The d.School at Stanford offers a series of mindsets and methods around project work centered around developing empathy for a user.  “Radical Collaboration” mandates a wide breadth of perspectives allowing for solutions to emerge from diversity.  Within their method set are improv routines for getting group dynamics synched into soft or hard focus, awareness of others and “stokes” to create an uninhibited environment open to innovation.  Critiques start with praise, “I like”, move to negatives, “I wish”, and move forward with suggestions for growth, “I wonder”.  The critique method is part of the opening of the classroom space for a culture of collaboration, and perhaps returns us to a much older, human centered learning.  

Returning to an Old Path

Vygotsky’s Zone of Proximal Development, often wrongly reduced to “next step learning”, explains that a learner’s environment encompasses multiple tools, including peers and teacher, and these tools can leverage a broader scope of learning objectives within the learner’s reach.  Our assessment systems predominantly emphasize individual measurement, however the true measure should involve what students can do with the critique of their classmates.  Ron Berger’s An Ethic of Excellence, or in flash summary form in Austin’s Butterfly, unpack this potential of learning community as part of Vygotsky’s toolkit.

"If you want to know your own soul, you must talk to other people." - Socrates

Before justifying Twitter as collaborative tool, we should consider Socrates.  The dialectic serves as the awakening of the intellect, and face to face discussion is still at the center (have you tried getting a digital dialectic going on a MOOC discussion board?).  Consider how University of Chicago's Junior Great Books strategically leverages the Symposium at the end of the week.  The small group, culminating 15 minute discussion, is the learning product.  All reading, writing reflections, and critical dialogues up to that moment front load student cognition leading up to the Symposium.  “Socratic Circles” (later post) discuss how Twitter or alternative digital spaces preload discussions before the event, and how all minds present at the event are activated.

More than two centuries later, Paulo Freire described teaching as a political act in which critical dialogues are at the center of this act, awakening both oppressors and oppressed.  His friend and collaborator, Augusto Boal, developed methods in participatory theater to define and explore problems often beyond participants' cognisance.  Boal’s Theater of the Oppressed opens up the idea that the game/play space of theater creates a low threshold entry into an uninhibited fail-safe space to explore empathy for divergent perspectives, and transform passive spectators into spect-actors ready to act upon this empathy.  In this process, if the student enters as willing player, an inevitable aesthetic, ethical, affective connection to learning occurs.  They key here is to extend our concept of space to include digital interactions as well, but also to pull back from the digital, not use it as a magic crutch, and make the collaborative practices living events within our physical space as well.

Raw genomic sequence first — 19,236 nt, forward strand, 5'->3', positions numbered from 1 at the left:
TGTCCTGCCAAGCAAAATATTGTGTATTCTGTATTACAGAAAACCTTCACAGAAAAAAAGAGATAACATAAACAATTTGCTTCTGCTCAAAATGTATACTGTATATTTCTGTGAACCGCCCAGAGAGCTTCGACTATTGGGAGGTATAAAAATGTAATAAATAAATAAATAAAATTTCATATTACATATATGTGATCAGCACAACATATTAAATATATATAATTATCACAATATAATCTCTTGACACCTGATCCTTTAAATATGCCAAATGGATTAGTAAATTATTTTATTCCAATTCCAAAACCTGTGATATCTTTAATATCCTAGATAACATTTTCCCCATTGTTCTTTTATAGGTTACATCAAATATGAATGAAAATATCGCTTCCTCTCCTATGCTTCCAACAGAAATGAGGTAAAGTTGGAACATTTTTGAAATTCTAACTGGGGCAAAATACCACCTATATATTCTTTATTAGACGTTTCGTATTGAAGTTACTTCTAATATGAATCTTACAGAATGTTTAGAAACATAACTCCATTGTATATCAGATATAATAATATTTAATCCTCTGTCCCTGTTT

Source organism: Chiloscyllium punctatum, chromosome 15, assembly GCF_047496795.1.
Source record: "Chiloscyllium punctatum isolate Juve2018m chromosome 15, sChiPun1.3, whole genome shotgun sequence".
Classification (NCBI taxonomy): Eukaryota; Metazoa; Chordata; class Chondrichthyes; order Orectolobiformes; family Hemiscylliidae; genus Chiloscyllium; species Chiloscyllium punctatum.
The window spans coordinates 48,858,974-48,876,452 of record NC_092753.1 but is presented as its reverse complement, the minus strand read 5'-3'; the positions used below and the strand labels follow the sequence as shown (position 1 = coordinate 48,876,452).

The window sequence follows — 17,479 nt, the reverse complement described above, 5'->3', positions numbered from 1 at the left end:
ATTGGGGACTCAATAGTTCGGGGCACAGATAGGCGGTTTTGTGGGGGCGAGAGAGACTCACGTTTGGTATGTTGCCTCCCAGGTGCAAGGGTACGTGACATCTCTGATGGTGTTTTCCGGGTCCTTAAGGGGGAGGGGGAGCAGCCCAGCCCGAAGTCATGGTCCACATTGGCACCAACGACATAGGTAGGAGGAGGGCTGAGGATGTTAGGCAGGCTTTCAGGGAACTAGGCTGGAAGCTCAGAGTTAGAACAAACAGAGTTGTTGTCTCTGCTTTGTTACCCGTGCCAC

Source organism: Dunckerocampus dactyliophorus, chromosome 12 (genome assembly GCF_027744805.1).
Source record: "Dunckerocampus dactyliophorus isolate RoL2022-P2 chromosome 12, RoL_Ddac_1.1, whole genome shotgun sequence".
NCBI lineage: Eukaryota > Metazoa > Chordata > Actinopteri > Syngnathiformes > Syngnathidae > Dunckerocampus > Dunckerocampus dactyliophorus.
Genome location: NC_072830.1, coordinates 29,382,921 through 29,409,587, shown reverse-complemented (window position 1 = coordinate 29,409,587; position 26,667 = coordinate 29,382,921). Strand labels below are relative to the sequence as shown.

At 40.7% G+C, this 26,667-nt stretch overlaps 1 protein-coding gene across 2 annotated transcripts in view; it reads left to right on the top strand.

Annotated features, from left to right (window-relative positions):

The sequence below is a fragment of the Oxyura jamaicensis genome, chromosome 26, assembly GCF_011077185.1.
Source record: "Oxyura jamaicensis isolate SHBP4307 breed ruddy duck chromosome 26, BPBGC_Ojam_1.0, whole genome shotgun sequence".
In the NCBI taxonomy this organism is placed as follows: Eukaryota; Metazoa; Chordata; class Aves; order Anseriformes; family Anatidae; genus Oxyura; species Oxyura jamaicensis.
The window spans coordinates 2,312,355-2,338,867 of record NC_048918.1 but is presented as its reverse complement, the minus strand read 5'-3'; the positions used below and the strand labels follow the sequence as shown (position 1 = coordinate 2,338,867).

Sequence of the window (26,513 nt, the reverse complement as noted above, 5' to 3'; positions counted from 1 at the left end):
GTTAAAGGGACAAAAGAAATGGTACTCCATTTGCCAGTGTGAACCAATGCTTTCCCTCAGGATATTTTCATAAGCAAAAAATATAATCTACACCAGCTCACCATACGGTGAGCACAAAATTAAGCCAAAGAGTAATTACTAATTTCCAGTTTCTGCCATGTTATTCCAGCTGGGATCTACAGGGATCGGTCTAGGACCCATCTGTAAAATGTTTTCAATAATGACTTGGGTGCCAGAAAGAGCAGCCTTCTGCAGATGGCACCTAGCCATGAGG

New Tool New Considerations

The thinking behind ISTE Student Standards, 21st Century Learning, New Literacies, Design Thinking, Buck Institute, and Common Core seem to agree that learning is socially constructed.  In exploring Twitter as part of this social construction I’ll expand on the following in upcoming posts…

  • social construction happens best when our learning spaces explicitly facilitate interaction with tools such as "thinking moves"
  • digital spaces are real extensions of our physical learning spaces and the same cultural rules must be established, each space must validate the other
  • digital space brings us closer to our private speech and inner dialogue, enabling both deeper metacognition, and authentic contribution to the group
  • digital space enables crowdsourced ideas instantaneously requiring a new understanding of space, purpose, and collective construction, we don’t have to wait for our “turn to speak”, nor should we wait until 9th grade to exercise collective intelligence, it is part of our innate toolkit

Our digital spaces are still very new, like new fetishized gadgets that we can’t wait to play with.  That impulse often inhibits their potentials and this is the wicked challenge, to manage ourselves before we manage our tools.  It's fair to say that, like photography was a technological curiosity for 100 years before the intent of the eye on the other side of the lens was taken seriously, the true potentials of our current tech tools have just begun. Jaron Lanier recounts his experience at SXSW a few years ago...

“After I took the stage, the first thing I said… was that it would be a worthy experiment for the audience to not tweet or blog while I was talking.  Not out of respect for me, I explained, but out of respect for themselves.  If something I said was memorable enough to be worthy of a tweet or a blog post later on - even if it was to register violent disagreement - then that meant what I said would have had the time to be weighed, judged, and filtered by someone’s brain.  Instead of just being a passive relay for me, I went on, what was tweeted, blogged, or posted on a Facebook wall would then be you.  Giving yourself the time and space to think and feel is crucial to your existence.  Personhood requires encapsulation.  Your have to find a way to be yourself before you can share yourself.” - Jaron Lanier

The next post explores how Twitter leverages an authentic expression of self within our learning spaces.